2016 MU Extension in Camden County Annual Report

Check out the flip book version of the MU Extension in Camden County Annual Report.  https://www.flipsnack.com/meinkekroll/2016-mu-extension-camden-county-annual-report.html

Agroforestry workshop

There will be an Agroforestry workshop on Saturday, April 29, 2017, from 8:30 a.m. to 4:30 p.m. at the Allen Project Site, 30118 Old Eight Road, Gravois Mills.  

The following workshops are being offered:

  • Growing Ginseng, Shiitake Mushrooms and other forest products
  • Forest management for forest products
  • Control of invasive species in fields and forests
  • Birds of Prey and Eagle nest viewing
  • Glade restoration and management 
  • Natural beekeeping

The Allen Research and Education site is a highly diverse 560 acre farm located at the head of the Ozark region.  It contains 80 acres of warm-season grasses growing in a valley that dissects rolling hills covered with typical Ozark forests.  A management plan has been prepared for the entire farm.  Timber Stand Improvement (TSI) has been conducted on 60 acres and 70 acres of walnut release as a first step towards placing the farm's forested area under management.  All warm-season grass fields have had "edge feathering" to increase habitat for wildlife.  A nut species orchard consisting of five grafted cultivars (varieties) of pecan, walnut and Chinese chestnut has been established.  An agroforestry alley cropping practice has been established with a pitchpine/loblolly pine hybrid.

Cost of workshop is $10 per person and registration is required by Monday, April 24, 2017.  A hot lunch will be served.  Please submit registration along with your check to:  Caroline Todd, Center for Agroforestry, 203 ABNR, University of Missouri, Columbia, MO  65211.  For more information, call 573-884-2874 or email toddcs@missouri.edu

Agroforestry workshop brochure and registration form (PDF)

Missouri Department of Conservation confirms invasive Emerald Ash Borer in Camden and Miller counties

Foresters with the Missouri Department of Conservation (MDC) have confirmed the presence of an invasive tree pest in two new counties in central Missouri.  The Emerald Ash Borer (EAB), an exotic beetle that kills ash trees, has spread to Camden and Miller counties.  The destructive insect has now been confirmed in 33 Missouri counties and the City of St. Louis.

EAB is a species of small metallic green beetles native to the Asian continent.  It attacks all species of ash trees and kills nearly all trees it attacks.  At approximately a half-inch long, the green adult feeds on leaves and does very little damage to trees.  However, in its larval stage, the insect kills trees by feeding on the water and nutrient conducting tissues just under the bark.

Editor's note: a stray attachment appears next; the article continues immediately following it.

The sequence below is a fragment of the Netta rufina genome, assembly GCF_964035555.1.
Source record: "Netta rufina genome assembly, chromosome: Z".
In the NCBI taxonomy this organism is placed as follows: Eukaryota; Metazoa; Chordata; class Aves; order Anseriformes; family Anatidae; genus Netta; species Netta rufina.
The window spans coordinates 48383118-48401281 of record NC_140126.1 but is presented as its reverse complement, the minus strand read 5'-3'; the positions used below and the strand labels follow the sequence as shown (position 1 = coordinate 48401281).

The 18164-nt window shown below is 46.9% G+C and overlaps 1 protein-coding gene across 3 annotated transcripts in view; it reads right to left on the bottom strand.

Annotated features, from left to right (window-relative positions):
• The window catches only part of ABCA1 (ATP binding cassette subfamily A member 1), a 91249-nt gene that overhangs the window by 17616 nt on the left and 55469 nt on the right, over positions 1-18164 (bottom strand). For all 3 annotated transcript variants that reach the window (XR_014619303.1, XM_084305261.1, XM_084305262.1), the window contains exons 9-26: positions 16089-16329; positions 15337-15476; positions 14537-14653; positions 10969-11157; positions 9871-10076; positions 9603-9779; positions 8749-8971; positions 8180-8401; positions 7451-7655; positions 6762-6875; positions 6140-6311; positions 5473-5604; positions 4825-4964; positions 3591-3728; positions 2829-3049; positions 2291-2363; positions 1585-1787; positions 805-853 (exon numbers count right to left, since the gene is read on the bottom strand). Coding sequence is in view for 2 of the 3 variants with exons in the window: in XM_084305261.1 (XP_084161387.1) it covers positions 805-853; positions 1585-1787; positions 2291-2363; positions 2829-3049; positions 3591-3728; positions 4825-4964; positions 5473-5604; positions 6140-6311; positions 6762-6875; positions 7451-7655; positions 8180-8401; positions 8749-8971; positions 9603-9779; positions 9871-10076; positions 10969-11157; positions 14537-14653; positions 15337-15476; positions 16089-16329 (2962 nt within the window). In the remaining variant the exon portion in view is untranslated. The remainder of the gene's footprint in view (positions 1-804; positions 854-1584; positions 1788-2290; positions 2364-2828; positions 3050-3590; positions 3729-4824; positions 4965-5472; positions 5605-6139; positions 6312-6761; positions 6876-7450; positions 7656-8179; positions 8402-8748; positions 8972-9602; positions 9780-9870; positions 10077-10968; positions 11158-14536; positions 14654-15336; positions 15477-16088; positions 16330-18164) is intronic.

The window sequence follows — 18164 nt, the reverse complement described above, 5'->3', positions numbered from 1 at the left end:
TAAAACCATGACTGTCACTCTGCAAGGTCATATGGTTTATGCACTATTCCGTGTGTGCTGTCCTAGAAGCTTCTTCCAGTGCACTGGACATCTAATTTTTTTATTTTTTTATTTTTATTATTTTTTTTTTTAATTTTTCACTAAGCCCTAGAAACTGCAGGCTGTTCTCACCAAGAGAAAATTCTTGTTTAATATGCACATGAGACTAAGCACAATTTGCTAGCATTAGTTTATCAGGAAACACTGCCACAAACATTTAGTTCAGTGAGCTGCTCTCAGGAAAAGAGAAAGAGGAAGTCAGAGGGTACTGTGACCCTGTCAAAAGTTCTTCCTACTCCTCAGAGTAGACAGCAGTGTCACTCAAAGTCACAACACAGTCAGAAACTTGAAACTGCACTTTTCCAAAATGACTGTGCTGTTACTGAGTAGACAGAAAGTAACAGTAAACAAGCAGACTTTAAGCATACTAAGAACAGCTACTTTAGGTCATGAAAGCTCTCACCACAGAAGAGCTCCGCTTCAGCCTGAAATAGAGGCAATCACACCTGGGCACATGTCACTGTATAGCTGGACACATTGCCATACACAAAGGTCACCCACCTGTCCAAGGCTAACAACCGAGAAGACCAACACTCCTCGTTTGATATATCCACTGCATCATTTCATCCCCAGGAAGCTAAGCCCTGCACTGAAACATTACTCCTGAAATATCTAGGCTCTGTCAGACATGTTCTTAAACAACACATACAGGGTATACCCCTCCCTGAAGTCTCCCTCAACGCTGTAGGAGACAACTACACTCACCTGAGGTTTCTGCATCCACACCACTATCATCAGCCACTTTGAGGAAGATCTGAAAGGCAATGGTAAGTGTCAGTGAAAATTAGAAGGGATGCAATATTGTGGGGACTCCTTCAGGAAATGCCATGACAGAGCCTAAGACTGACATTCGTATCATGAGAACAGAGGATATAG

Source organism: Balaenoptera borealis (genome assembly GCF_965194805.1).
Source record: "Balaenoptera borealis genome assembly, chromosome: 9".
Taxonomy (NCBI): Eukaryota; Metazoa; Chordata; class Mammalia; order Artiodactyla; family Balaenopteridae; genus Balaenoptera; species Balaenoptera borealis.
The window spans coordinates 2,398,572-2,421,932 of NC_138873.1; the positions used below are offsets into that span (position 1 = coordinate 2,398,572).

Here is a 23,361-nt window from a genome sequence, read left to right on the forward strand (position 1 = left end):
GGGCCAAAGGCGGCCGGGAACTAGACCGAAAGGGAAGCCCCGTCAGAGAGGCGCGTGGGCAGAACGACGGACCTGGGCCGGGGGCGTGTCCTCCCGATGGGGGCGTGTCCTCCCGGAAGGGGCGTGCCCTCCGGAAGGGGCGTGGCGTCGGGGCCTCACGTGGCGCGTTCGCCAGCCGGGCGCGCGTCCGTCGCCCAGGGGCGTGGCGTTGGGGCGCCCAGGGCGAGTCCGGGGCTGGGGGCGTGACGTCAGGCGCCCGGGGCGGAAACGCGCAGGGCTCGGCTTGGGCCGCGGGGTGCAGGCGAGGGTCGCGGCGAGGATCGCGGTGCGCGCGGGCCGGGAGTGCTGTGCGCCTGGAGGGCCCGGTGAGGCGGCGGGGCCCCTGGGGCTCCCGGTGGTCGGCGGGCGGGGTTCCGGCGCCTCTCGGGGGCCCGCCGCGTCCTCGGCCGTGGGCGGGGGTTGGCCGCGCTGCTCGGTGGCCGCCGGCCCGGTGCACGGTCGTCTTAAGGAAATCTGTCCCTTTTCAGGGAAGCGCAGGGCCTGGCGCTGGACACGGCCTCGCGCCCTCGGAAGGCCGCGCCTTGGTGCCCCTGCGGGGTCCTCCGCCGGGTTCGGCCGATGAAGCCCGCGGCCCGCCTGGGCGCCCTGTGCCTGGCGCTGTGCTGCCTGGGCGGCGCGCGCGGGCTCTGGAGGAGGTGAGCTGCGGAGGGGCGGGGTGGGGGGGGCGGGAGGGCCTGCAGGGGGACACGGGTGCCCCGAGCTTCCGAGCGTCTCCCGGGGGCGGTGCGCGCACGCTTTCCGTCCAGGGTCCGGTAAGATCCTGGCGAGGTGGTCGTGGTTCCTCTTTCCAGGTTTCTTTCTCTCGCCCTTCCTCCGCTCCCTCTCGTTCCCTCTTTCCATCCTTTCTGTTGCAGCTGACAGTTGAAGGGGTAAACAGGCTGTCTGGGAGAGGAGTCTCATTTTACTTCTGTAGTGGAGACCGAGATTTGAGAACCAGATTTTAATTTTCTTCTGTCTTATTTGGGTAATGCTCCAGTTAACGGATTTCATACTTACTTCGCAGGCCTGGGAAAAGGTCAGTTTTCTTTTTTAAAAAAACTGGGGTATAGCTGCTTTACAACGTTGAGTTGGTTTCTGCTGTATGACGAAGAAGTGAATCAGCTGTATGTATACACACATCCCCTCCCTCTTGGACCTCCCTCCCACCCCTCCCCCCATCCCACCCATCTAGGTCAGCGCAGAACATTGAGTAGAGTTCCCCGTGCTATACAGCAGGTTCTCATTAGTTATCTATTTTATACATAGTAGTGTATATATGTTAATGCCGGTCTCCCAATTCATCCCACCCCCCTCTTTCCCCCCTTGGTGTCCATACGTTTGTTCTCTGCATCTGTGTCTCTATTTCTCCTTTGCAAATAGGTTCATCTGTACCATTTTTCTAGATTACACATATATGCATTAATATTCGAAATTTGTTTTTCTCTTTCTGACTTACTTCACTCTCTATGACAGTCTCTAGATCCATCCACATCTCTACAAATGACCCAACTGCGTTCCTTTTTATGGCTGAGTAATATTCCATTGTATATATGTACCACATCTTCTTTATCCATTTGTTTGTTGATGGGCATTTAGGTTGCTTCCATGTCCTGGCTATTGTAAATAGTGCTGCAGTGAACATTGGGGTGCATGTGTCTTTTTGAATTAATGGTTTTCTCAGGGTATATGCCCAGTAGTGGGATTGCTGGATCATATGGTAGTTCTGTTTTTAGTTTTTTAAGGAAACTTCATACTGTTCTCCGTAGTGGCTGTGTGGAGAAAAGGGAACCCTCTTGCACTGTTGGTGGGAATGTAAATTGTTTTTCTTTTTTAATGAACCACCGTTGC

EAB first appeared in the United States in Michigan in 2002 - most likely imported in packing crates and pallets made of EAB infested wood.  The pest first appeared in Missouri in 2008 at a campground near Lake Wappapello in the southeast part of the state.

Emerald Ash Borer CSI brochure (PDF)

Soil testing

Soil tests save time and money.  Soil testing is the best guide to the wise and efficient use of fertilizer and soil amendments, said Manjula Nathan, director of the University of Missouri Extension Soil Testing and Plant Diagnostic Services.  Whether you grow acres of row crops or have a vegetable patch in the backyard, a soil test will provide you with an analysis of nutrients and a set of recommendations for any improvements.

We frequently get questions from customers like, 'I apply fertilizer every year. How come my plants are not doing well?'" Nathan said.

"Most of the time the problem is they never have done a soil test, but have been guessing on fertilizer requirements," she said. "They do not realize that by guessing they are wasting money by over- or under application, and the excess fertilizer can end up in streams, ponds and underground water, polluting the environment."

Soil testing provides analysis of pH, phosphorus, potassium, calcium, magnesium, organic matter percent, neutralizable acidity, cation exchange capacity and nutrient requirements.  For information on test results, see MU publication G9112, Interpreting Missouri Soil Test Reports. Regional specialists also can assist you with additional information and recommendations. Soil testing can be done through the extension office. See Services for details.

Soil testing brochure (PDF)

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